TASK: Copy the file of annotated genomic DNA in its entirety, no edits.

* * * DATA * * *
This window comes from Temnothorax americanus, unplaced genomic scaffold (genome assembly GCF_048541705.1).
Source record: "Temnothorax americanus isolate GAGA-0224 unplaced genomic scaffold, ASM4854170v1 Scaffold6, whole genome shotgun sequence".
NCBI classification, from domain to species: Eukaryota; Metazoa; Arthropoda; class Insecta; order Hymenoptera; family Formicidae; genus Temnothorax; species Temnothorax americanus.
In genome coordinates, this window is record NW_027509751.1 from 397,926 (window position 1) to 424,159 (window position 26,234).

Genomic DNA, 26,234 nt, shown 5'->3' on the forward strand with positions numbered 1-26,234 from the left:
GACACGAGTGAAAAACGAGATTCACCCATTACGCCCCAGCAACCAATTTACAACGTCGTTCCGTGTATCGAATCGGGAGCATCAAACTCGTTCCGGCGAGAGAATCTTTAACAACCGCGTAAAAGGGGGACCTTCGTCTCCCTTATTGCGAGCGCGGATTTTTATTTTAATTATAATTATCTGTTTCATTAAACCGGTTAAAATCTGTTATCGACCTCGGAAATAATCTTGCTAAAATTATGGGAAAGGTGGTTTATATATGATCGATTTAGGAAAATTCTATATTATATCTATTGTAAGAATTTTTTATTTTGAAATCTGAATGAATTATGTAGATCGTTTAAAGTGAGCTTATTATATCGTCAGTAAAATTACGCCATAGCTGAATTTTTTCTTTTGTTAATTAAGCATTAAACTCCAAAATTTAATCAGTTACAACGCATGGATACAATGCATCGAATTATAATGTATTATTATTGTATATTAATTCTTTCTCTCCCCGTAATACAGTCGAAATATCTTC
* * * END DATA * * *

This window comes from Temnothorax americanus, unplaced genomic scaffold (genome assembly GCF_048541705.1).
Source record: "Temnothorax americanus isolate GAGA-0224 unplaced genomic scaffold, ASM4854170v1 Scaffold6, whole genome shotgun sequence".
NCBI classification, from domain to species: Eukaryota; Metazoa; Arthropoda; class Insecta; order Hymenoptera; family Formicidae; genus Temnothorax; species Temnothorax americanus.
In genome coordinates, this window is record NW_027509751.1 from 397,926 (window position 1) to 424,159 (window position 26,234).

Genomic DNA, 26,234 nt, shown 5'->3' on the forward strand with positions numbered 1-26,234 from the left:
GACACGAGTGAAAAACGAGATTCACCCATTACGCCCCAGCAACCAATTTACAACGTCGTTCCGTGTATCGAATCGGGAGCATCAAACTCGTTCCGGCGAGAGAATCTTTAACAACCGCGTAAAAGGGGGACCTTCGTCTCCCTTATTGCGAGCGCGGATTTTTATTTTAATTATAATTATCTGTTTCATTAAACCGGTTAAAATCTGTTATCGACCTCGGAAATAATCTTGCTAAAATTATGGGAAAGGTGGTTTATATATGATCGATTTAGGAAAATTCTATATTATATCTATTGTAAGAATTTTTTATTTTGAAATCTGAATGAATTATGTAGATCGTTTAAAGTGAGCTTATTATATCGTCAGTAAAATTACGCCATAGCTGAATTTTTTCTTTTGTTAATTAAGCATTAAACTCCAAAATTTAATCAGTTACAACGCATGGATACAATGCATCGAATTATAATGTATTATTATTGTATATTAATTCTTTCTCTCCCCGTAATACAGTCGAAATATCTTC